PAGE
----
The Jeff Zucker-led effort to take control of the U.K.’s Telegraph Group was stalled Friday after tweaks to the plan prompted another government probe into the deal. The CEO of the influential conservative publication also stepped down Friday, according to multiple reports.
Nick Hugh, who ran Telegraph Media Group and its parent company Press Acquisitions since 2017, was replaced by Anna Jones, the former chief executive of the U.K. publisher of Cosmopolitan, Men’s Health and Esquire, The Guardian reported.
Hugh’s departure came as the U.K. government prepares to investigate the complex deal Zucker’s Redbird IMI struck with the current owners, the Barclay family, for a second time.
Among the concerns is that Redbird gets much of its financing from Sheikh Mansour bin Zayed al-Nahyan, the vice president of the UAE and the owner of Manchester City football club, which raises worries of foreign influence in U.K. media coverage.
Reuters reported that last minute changes in the deal prompted the new probe.
Redbird IMI, formed in late 2022 by the former CNN CEO, has already paid roughly $1.5 billion in debt owed by the Barclays to Lloyd’s ahead of the takeover. It was then expected to take over The Telegraph and its sister publication, The Spectator magazine, but that was “halted by the government on public interest grounds,” Reuters reported.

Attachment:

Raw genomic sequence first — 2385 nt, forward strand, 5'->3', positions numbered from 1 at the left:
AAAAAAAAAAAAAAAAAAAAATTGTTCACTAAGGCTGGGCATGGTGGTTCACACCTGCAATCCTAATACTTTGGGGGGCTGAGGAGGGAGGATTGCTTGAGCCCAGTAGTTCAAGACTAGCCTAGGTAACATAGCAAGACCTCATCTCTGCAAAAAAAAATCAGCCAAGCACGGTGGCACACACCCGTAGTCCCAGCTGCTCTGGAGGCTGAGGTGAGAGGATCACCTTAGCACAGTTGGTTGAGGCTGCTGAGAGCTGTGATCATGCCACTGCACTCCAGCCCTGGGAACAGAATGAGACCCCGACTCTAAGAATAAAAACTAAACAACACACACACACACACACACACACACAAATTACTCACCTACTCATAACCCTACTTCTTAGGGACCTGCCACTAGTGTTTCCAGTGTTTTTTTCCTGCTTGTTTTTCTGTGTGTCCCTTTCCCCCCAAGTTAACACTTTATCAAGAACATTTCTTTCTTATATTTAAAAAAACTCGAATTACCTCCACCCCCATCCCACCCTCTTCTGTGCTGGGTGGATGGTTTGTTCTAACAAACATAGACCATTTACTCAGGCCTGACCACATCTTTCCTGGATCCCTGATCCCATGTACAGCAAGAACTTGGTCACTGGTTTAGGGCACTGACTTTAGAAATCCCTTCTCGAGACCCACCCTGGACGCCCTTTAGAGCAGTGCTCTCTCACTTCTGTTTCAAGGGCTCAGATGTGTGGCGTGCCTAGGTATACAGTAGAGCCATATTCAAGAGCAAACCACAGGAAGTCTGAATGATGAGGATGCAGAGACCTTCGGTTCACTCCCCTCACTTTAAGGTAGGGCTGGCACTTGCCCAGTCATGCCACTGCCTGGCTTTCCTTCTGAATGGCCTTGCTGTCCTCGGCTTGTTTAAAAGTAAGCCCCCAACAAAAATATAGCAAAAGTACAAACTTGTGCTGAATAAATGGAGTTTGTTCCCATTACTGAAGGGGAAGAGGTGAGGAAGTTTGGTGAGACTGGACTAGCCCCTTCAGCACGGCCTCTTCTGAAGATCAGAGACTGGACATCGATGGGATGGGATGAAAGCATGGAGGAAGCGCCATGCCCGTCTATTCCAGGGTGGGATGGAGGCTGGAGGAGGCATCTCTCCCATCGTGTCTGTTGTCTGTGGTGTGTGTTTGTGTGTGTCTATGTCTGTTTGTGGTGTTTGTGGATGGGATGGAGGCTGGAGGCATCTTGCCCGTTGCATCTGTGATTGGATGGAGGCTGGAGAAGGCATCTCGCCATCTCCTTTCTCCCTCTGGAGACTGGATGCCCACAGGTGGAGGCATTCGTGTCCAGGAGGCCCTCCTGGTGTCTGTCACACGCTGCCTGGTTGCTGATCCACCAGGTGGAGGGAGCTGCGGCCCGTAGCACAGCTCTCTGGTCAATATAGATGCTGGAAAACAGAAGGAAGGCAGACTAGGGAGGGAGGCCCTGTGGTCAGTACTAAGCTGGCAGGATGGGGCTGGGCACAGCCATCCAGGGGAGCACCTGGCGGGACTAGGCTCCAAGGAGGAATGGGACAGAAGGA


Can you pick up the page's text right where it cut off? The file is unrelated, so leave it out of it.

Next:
A cabinet minister and dozens of lawmakers oppose the takeover by Redbird, according to The Telegraph . A group of lawmakers warned the government against the deal, saying, “the UAE’s increasingly influential position as a mediator and power-broker” created a risk of interference in British politics, according to Reuters.
Culture Minister Lucy Frazer was miffed by a change made Tuesday to the corporate structure through which Redbird IMI plans to take control of the titles, the report said.
“This change was made in order to clarify the point that IMI is a passive investor in the company that will own The Telegraph and as such will have no management or editorial involvement whatsoever in the title,” a company spokesperson told Reuters.
The titles will now be owned by a new English registered company in which RedBird IMI is a limited partner, the report said.
The change prompted Frazer to renew concerns about the deal on public interest grounds, and start a new probe that gave the Barclays and RedBird IMI until next Thursday to explain.
“I have noted the very late stage in the process at which information about this new corporate structure has been shared and implemented,” Frazer said in a written statement to parliament. “I do not consider this is conducive to the full and proper functioning of the process.”
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